On Thursday 25 November 2021, the European Medicines Agency (EMA), the European Union (EU) agency responsible for the evaluation and supervision of medicines, recommended granting an extension for the COVID-19 vaccine Comirnaty to include use in children aged 5 to 11.
The vaccine, developed by BioNTech and Pfizer, is already approved for use in adults and children aged 12 and above.
In children aged 5 to 11, the dose of Comirnaty will be lower than that used in people aged 12 and above (10 µg compared with 30 µg). As in the older age group, it is given as two injections in the muscles of the upper arm, three weeks apart.
A main study in children aged 5 to 11 showed that the immune response to Comirnaty given at a lower dose (10 µg) in this age group was comparable to that seen with the higher dose (30 µg) in 16 to 25 year-olds (as measured by the level of antibodies against SARS-CoV-2). The efficacy of Comirnaty was calculated in almost 2,000 children from 5 to 11 years of age who had no sign of previous infection. These children received either the vaccine or a placebo (a dummy injection). Of the 1,305 children receiving the vaccine, three developed COVID-19 compared with sixteen out of the 663 children who received a placebo. This means that, in this study, the vaccine was 90.7% effective at preventing symptomatic COVID-19 (although the true rate could be between 67.7% and 98.3%).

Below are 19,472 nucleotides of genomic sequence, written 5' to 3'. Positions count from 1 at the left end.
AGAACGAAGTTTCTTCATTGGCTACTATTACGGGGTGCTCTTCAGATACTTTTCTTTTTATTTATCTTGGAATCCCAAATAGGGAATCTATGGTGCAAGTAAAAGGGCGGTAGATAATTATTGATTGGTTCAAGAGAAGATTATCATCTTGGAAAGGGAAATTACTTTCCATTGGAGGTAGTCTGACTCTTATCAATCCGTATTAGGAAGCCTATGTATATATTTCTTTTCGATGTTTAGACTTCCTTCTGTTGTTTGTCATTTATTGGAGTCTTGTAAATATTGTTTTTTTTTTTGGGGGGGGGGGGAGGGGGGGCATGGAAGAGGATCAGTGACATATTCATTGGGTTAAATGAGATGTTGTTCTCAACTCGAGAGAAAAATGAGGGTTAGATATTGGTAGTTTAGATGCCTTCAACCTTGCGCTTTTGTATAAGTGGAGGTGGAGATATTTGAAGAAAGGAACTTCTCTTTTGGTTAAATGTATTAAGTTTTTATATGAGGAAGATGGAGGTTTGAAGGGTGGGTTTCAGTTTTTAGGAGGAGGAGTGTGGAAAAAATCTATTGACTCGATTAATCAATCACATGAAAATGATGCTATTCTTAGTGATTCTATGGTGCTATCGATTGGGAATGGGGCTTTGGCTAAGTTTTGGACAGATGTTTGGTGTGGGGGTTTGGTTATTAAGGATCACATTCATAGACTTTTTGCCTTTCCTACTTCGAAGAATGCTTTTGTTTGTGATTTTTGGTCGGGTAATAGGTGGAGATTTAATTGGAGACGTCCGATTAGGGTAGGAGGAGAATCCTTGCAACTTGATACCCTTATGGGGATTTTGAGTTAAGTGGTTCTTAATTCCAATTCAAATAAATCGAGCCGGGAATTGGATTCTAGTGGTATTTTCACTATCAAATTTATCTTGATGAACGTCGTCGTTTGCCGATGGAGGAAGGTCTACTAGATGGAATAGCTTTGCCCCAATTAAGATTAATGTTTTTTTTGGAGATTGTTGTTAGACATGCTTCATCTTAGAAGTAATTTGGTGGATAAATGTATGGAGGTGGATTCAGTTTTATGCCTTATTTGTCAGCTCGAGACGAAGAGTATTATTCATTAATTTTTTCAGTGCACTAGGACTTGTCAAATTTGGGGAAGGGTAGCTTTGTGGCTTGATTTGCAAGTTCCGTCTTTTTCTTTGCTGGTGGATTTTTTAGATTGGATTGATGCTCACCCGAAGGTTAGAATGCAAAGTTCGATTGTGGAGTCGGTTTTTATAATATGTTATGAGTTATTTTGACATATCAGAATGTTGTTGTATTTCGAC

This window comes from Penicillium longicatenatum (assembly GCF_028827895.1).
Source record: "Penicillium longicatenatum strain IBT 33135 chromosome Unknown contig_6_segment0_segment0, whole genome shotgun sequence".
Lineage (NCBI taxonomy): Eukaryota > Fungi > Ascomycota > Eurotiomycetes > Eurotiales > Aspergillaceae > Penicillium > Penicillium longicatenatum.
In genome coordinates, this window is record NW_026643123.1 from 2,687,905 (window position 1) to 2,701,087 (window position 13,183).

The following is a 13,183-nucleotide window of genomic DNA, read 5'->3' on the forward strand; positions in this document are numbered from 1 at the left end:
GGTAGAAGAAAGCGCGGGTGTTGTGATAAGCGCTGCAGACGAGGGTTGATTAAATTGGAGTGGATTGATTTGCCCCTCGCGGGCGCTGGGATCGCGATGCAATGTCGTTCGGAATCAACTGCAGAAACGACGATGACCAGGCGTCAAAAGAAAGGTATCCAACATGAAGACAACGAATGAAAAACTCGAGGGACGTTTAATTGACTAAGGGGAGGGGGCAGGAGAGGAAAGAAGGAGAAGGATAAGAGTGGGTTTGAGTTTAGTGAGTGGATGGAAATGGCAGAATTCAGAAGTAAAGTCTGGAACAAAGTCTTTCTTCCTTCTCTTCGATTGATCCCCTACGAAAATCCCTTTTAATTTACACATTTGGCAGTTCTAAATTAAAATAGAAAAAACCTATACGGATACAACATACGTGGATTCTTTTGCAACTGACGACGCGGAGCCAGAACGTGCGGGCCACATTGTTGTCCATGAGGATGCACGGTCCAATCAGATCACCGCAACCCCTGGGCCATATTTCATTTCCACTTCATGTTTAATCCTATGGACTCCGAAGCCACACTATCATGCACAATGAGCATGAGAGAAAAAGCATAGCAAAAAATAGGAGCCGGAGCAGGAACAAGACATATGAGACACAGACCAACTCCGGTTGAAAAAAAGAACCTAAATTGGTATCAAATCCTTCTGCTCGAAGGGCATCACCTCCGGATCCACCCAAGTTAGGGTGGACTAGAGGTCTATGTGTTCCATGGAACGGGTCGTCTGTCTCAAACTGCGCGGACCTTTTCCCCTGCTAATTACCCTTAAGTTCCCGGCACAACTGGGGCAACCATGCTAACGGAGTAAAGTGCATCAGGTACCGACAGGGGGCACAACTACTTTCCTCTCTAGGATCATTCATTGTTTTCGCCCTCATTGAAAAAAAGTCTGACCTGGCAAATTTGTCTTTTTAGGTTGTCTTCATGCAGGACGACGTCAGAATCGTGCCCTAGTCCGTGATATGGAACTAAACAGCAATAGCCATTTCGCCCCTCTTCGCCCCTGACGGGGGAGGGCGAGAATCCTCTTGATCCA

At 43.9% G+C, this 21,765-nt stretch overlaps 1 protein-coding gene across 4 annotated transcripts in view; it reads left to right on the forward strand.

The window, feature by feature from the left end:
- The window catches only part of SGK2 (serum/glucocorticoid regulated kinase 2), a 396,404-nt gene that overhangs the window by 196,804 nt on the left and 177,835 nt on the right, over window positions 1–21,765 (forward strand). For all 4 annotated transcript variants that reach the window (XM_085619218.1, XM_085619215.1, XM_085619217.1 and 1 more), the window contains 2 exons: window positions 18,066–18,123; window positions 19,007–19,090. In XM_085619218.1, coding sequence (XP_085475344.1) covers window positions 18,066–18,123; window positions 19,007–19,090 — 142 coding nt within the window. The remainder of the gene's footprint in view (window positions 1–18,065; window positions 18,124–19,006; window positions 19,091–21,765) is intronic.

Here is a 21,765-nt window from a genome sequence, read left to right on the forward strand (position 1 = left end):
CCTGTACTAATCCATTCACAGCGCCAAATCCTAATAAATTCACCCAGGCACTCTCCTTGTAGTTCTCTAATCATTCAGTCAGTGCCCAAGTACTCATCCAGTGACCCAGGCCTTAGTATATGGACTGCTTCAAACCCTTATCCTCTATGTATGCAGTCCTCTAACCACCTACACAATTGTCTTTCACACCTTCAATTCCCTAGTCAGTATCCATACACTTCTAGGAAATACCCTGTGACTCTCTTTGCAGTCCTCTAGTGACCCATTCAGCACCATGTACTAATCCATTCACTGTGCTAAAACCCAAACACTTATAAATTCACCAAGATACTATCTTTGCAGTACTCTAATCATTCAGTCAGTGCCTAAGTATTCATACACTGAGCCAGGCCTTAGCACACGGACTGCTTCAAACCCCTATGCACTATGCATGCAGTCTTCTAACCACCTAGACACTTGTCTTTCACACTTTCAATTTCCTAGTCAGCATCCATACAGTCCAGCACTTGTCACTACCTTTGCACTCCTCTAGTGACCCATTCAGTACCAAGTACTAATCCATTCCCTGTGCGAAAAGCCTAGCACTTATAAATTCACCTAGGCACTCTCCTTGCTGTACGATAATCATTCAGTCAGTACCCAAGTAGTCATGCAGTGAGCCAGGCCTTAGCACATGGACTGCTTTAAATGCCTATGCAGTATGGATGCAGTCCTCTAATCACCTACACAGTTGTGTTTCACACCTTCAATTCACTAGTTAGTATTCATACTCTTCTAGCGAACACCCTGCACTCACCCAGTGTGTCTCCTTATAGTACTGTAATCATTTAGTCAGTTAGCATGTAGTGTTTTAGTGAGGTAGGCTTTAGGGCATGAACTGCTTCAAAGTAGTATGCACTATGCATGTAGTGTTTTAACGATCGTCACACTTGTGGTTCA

The most common side effects in children aged 5 to 11 are similar to those in people aged 12 and above. They include pain at the injection site, tiredness, headache, redness and swelling at the site of injection, muscle pain and chills. These effects are usually mild or moderate and improve within a few days of vaccination.
The EMA’s human medicines committee (CHMP) therefore concluded that the benefits of Comirnaty in children aged 5 to 11 outweigh the risks, particularly in those with conditions that increase the risk of severe COVID-19.
The safety and efficacy of the vaccine in both children and adults will continue to be monitored closely as it is used in vaccination campaigns in EU Member States through the EU pharmacovigilance system and ongoing and additional studies conducted by the company and by European authorities.
The CHMP will now send its recommendation to the European Commission, which will issue a final decision.